70:20:10 Starting with K-12


70:20:10 is most often spoken and written about in the context of corporate training and workplace performance improvement. But if you look at today’s educational landscape, you’ll see that our students can greatly benefit from expanding the universe of support they receive as they make their way from childhood to working adults. At K16, where we support multiple approaches to learning along the continuum of one’s educational “career,” we believe that 70:20:10 is an appropriate lens through which to view today’s educational market. Optimal learning is best achieved when learners at all stages of their education have access to multiple sources of expertise, learning content, and collaboration. Is there a right mix? What are the factors to be considered when applying a 70:20:10 approach to learning at all levels?

The Schools’ Role in 70:20:10

We suspect that the mixture will change over time, but in the earliest stages of development, a brick and mortar school can be an appropriate core component for young learners. Schools continue to be instrumental in the introduction of key learning concepts, core subject matter, and opportunities for socialization. Think of it like a “flipped version” of 70:20:10 where the schools (the “formal” part of the mix) provide the bulk of support during the early years.

It should, however, also be noted, that for practitioners of homeschooling and more specifically unschooling, DIY learning, the proportions may be closer to the original concept of 70:20:10, where self-directed learners are availing themselves of resources on hand to satisfy learning needs they have designed for themselves.

So even amongst school-aged children, there can be different perspectives on the appropriate mix.

Changing Proportions

As the bulk of mainstream learners grow with age, so too will their ability to reach out to and avail themselves of additional sources of expertise, learning content and collaboration. Therefore, the “mixture” may change as one gets older.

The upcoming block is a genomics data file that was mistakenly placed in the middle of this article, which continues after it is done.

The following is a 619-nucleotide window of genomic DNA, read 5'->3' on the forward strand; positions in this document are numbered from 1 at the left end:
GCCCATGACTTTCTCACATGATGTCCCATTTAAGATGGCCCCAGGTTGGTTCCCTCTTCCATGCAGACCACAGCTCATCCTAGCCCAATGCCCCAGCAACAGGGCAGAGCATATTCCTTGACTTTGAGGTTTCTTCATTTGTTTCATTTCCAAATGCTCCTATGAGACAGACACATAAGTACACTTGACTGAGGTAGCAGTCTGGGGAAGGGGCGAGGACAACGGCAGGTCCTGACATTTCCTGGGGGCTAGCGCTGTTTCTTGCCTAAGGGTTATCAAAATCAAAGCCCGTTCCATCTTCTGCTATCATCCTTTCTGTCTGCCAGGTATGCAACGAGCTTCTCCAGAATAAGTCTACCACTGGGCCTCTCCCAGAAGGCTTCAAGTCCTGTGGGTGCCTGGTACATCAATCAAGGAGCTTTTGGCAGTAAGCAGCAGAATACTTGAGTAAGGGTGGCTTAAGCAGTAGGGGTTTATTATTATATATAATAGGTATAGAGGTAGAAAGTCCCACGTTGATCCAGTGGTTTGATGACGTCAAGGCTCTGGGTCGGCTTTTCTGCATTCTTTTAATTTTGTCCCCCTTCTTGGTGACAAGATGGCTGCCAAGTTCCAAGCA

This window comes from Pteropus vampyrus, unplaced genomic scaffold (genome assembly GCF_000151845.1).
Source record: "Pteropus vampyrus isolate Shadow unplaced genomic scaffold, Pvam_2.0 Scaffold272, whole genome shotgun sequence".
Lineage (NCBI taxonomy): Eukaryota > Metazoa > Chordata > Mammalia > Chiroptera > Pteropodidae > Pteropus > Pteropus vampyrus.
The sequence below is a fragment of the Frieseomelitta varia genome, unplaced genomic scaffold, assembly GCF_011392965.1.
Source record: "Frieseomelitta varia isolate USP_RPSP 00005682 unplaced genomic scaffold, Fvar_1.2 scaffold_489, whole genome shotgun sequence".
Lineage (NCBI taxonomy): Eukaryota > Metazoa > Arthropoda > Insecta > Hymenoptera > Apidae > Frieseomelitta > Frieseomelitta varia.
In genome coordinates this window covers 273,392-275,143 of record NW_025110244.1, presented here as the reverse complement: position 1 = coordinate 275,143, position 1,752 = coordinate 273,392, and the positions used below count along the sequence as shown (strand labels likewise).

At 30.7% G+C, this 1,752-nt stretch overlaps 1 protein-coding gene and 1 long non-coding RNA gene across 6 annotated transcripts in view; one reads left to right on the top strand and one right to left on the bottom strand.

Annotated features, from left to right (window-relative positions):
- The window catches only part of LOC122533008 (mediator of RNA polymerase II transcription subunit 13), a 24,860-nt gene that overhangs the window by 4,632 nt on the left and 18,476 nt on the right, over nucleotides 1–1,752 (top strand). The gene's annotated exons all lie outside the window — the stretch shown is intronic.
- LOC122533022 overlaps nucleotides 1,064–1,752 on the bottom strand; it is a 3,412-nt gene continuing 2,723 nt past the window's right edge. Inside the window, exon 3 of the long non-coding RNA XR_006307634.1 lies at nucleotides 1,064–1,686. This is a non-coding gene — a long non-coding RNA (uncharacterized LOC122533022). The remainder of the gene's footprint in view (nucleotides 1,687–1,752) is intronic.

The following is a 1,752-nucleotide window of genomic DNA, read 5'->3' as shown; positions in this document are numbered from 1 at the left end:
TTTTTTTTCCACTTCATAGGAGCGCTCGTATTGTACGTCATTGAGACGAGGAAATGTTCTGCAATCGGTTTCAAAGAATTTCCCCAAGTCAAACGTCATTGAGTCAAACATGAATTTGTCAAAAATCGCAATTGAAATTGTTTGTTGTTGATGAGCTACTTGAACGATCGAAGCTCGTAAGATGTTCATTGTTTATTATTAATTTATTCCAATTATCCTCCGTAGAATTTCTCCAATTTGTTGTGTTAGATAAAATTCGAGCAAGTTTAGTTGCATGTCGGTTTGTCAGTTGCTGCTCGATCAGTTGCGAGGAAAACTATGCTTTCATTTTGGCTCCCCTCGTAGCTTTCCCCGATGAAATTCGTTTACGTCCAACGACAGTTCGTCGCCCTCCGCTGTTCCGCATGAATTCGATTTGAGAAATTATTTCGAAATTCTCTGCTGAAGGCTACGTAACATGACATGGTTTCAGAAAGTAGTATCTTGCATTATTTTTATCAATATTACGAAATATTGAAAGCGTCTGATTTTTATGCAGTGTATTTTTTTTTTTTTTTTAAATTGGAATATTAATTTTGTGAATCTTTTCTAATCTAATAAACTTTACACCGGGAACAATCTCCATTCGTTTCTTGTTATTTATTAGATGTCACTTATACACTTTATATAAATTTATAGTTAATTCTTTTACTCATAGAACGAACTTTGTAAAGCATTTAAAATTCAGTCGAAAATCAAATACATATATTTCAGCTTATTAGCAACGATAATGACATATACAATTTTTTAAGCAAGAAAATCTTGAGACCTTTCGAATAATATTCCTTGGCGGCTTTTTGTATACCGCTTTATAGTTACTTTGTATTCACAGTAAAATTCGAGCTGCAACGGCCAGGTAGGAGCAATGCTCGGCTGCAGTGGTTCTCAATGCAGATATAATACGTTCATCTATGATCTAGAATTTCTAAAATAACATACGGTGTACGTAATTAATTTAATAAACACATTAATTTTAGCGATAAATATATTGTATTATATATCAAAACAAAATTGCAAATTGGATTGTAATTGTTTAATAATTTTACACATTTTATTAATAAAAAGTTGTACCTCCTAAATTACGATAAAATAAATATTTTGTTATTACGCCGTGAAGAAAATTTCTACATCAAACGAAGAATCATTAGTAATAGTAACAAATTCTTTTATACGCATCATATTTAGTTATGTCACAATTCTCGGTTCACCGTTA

As students mature and take on more actual problem-solving activities, the concept of 70% of learning being devoted to real-life (on-the-job) tasks comes more into play.

As the role of higher educational institutions evolves, students will be aggregating knowledge and certification from a broader array of sources and institutions. As such, traditional universities will continue to play a vital role, but perhaps not as the sole provider of the educational experience or the institution granting the credit hours or degree.

Expertise on Demand

The role of experts and mentors along the continuum of learning experiences has evolved with the technology, but the premise is pretty much the same. Students continue to reach out to friends and advisers to help them along the way. Only now, there is technology to expand the network that our students have access to and through which they get support for their educational activities.

Looking Beyond the Numbers

We know that most applications of 70:20:10 may not prescribe the same exact percentages to different types of learning experiences, but instead we look to 70:20:10 to consider the overall ecosystem of support provided to people as they strive to solve problems and perform better in the workplace. We’re now considering the broader spectrum of learning experiences starting with the youngest children to see how we can best leverage today’s technology and business partnerships to improve educational experiences and results. Most importantly, we’d like to see how we can mix things up to better prepare students of all ages for engagement in our ever changing society.

Stay tuned to Designs2Learn for more on how effective design and technology supports learning in today’s complex educational and workplace environments.

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© 2017 by Sheri Handel